COVID-19 Scams: Protect Yourself from Fraudsters
The Seattle-King County Advisory Council on Aging & Disability Services wants to be sure that residents do not fall for coronavirus (COVID-19) scams. Fraudsters want your money. Following are a few examples:
- Sale of vaccines, medicine, and at-home test kits: As of April 24, there are no FDA-approved products to prevent or treat COVID-19. Yet, scammers have been offering to sell fake or unapproved vaccines, treatments, and cures for COVID-19. On April 21, the FDA authorized LabCorp to sell the first diagnostic test with an at-home sample collection option for COVID-19. Prior to that date and probably continuing today, fraudsters and others have been marketing unauthorized kits for at-home COVID-19 testing. While tests, medicines, and vaccines are in development, use extreme caution in order to protect your health, finances, and personal information. Your best sources of up-to-date, accurate information are Public Health—Seattle & King County and the Washington State COVID-19 website (call toll-free 1-800-525-0127), as well as your regular health care provider.
- Fake test sites: The FBI is investigating fly-by-night COVID-19 test sites. If you have been exposed to COVID-19 and are exhibiting symptoms, call your health care provider and trust them to give you accurate instructions about testing.
- Grandparents scam: This is a long-time scheme in which a fraudster phones a grandparent, pretends to be his/her grandchild, and demands immediate funds so he/she can secure needed treatment for COVID-19, to return to the United States, or to get out of jail.
- Sale of high-demand supplies: The sale of in-demand coronavirus supplies (e.g., masks, respirators) at exorbitant prices is illegal. What’s more, these scammers ask for advance payment and will likely fail to deliver the items. Washington State Attorney General Bob Ferguson recommends See/Snap/Send—when you see price gauging, snap a photo or screen shot, and send the image with a complaint to his office. For more information, click here. To learn more about COVID-19 fraud, hoarding, and price-gouging, click here.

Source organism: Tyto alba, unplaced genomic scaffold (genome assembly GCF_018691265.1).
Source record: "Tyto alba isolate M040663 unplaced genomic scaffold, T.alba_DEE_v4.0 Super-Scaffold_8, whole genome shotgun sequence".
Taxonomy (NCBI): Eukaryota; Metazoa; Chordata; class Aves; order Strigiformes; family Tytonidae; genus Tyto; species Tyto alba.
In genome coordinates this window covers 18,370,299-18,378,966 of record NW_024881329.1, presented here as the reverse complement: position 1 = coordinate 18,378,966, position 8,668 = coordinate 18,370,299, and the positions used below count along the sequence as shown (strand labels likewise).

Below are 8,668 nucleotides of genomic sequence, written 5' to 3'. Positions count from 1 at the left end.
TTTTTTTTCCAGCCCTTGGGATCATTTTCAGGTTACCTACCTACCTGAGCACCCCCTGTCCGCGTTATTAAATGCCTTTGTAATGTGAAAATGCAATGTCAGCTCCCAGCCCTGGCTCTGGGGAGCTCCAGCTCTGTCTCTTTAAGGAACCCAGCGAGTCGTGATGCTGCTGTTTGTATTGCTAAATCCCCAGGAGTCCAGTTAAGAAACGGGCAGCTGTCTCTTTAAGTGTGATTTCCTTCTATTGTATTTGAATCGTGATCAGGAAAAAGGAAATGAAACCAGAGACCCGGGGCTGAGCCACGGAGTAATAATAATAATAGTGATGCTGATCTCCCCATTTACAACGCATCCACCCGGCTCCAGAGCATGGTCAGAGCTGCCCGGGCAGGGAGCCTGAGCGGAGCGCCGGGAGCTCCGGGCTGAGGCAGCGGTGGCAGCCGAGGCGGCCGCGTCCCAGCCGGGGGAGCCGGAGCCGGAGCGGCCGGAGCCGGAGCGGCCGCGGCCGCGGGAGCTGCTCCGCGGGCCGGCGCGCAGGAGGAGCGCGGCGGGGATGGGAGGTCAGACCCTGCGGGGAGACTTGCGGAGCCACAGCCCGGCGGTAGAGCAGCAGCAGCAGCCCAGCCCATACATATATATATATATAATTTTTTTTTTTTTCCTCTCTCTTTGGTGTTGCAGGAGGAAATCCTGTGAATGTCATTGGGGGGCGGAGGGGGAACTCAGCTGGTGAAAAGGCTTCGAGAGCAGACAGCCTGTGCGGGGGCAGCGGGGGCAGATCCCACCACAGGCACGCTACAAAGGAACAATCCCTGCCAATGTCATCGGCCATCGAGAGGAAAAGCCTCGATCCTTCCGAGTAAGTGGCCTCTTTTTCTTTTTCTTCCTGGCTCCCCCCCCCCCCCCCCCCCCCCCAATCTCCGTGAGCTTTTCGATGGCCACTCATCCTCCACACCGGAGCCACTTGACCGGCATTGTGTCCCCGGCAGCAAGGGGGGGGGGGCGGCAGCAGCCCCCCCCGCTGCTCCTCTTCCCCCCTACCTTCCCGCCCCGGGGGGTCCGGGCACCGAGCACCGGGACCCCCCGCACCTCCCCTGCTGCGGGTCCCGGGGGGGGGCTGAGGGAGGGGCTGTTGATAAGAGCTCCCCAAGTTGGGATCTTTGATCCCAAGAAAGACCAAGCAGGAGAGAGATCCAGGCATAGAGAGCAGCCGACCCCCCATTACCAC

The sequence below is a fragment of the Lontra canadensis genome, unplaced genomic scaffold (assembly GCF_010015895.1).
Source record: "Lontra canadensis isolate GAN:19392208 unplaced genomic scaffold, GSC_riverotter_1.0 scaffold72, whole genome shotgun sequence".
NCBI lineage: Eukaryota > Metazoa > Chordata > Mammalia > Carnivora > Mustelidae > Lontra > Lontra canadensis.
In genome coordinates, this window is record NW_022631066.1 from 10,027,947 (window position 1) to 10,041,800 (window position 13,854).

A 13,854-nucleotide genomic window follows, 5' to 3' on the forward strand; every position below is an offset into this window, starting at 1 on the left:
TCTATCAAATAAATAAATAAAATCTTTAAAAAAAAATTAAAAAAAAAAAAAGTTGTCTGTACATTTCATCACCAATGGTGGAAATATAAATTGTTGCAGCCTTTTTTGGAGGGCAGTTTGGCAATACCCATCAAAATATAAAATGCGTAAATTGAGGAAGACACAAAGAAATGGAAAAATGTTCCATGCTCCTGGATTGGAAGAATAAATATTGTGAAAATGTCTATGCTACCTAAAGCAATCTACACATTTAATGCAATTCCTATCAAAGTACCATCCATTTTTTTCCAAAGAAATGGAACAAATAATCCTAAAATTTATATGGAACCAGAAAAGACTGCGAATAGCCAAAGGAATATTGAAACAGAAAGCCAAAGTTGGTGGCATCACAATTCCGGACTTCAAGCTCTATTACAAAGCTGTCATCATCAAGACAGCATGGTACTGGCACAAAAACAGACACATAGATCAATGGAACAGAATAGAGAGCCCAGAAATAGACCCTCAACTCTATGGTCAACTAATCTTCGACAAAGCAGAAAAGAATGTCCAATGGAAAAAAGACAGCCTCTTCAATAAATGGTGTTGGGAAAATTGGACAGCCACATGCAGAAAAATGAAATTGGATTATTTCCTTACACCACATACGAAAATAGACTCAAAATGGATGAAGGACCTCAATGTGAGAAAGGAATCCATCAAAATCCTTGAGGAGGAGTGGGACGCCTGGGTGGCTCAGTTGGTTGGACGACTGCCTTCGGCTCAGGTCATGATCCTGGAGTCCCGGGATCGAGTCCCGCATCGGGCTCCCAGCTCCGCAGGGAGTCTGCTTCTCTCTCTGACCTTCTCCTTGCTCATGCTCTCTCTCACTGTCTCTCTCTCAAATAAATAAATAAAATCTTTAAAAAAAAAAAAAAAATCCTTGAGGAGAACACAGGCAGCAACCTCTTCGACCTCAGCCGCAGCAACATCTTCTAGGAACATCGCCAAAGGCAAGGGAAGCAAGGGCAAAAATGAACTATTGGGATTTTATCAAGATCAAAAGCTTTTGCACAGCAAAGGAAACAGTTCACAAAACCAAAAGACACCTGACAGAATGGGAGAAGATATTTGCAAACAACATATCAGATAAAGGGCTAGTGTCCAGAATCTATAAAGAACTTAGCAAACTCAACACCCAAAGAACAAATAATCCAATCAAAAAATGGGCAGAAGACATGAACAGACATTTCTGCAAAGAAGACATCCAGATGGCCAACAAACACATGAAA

- Stimulus payment scams: Scammers are utilizing phone calls, e-mails, and texts with false information about stimulus payments (economic impact payments) from the federal government. The scammers want your money and will try to obtain personal information such as your Social Security and/or bank account number. To learn who does not need to take any action to receive the economic impact payment and who does need to fill out a form, visit the IRS webpage for non-filers. Most eligible persons will automatically receive payments but some who are not required to file an IRS tax return will need to fill out a form. Instructions are provided. The IRS emphasizes that they will not call, text, e-mail, or contact you on social media asking for personal or bank account information—even related to the economic impact payments.
- Charitable scams: The Washington State Attorney General and Secretary of State have warned donors to be wary of COVID-19 charity scams. To learn more, click here.
For more examples of scams, visit the CDC’s COVID-19-Related Phone Scams and Phishing Attacks webpage, the Federal Trade Commission’s coronavirus scams webpage, and AARP’s Coronavirus Scams Spread as Fraudsters Follow the Headlines.
Protecting yourself from scams
Scammers are creative so we need to be ever-vigilent:
- If you receive a “robo call” (a phone call that uses a pre-recorded message), hang up immediately. Don’t press any buttons other than to hang up.
- Do not trust caller ID. Scam calls may not come from the phone number shown on your phone. Even international calls can appear to have a local number (even your own).
- To protect your computer from viruses, don’t open e-mail from people and sources you don’t know and definitely don’t click on links from people or sources you don’t know. Be aware that e-mail can appear to be sent from an organization you trust even if sent from another organization. This is particularly true for e-mail that appears to be from a large government agency like the CDC or WHO.
- Do not respond to questions or give out personal information to strangers, such as bank account numbers, Social Security or Medicare numbers, or your mother’s maiden name.
- If you receive a call from an organization you already know and the caller asks for money or personal information, politely decline. If you wish to donate, buy a product, or give the information requested, explain that you will contact the organization independently. Do not accept contact information given by the caller. Look up the organization’s phone number or e-mail address online. Contact the organization, verify that the caller was authentic and what was stated was true.
Sadly, COVID-19 is only one type of fraud that takes advantage of older people. For more information, visit the Washington State Attorney General’s senior fraud webpage. Be vigilant, take care, and stay healthy.
Contributor Diana Thompson serves on the Seattle-King County Advisory Council on Aging & Disability Services, the Bellevue Network on Aging, and the Hearing Loss Association—Washington.
This article originally appeared in the May 2020 issue of AgeWise King County.